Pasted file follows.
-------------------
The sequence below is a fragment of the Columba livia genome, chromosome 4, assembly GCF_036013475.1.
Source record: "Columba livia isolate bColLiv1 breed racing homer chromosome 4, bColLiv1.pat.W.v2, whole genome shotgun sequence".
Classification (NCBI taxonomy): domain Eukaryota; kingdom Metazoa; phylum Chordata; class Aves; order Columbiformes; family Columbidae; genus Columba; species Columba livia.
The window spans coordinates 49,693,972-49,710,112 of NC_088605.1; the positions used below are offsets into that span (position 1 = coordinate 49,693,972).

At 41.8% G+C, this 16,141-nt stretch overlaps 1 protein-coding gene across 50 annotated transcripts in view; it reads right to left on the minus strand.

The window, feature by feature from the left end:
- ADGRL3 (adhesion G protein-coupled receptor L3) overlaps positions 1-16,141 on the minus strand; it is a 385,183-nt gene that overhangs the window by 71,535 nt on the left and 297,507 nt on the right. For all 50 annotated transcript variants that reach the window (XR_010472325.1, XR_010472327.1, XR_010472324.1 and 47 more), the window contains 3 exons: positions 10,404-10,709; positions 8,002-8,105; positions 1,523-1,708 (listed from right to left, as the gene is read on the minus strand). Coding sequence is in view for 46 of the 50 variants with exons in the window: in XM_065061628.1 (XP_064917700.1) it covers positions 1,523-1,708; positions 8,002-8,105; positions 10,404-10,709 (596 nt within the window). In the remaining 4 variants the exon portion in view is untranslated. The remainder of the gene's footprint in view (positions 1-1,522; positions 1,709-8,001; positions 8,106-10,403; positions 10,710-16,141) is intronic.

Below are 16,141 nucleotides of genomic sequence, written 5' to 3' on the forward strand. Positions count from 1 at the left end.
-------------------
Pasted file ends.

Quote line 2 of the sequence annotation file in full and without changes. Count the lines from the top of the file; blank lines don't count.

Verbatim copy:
Source record: "Columba livia isolate bColLiv1 breed racing homer chromosome 4, bColLiv1.pat.W.v2, whole genome shotgun sequence".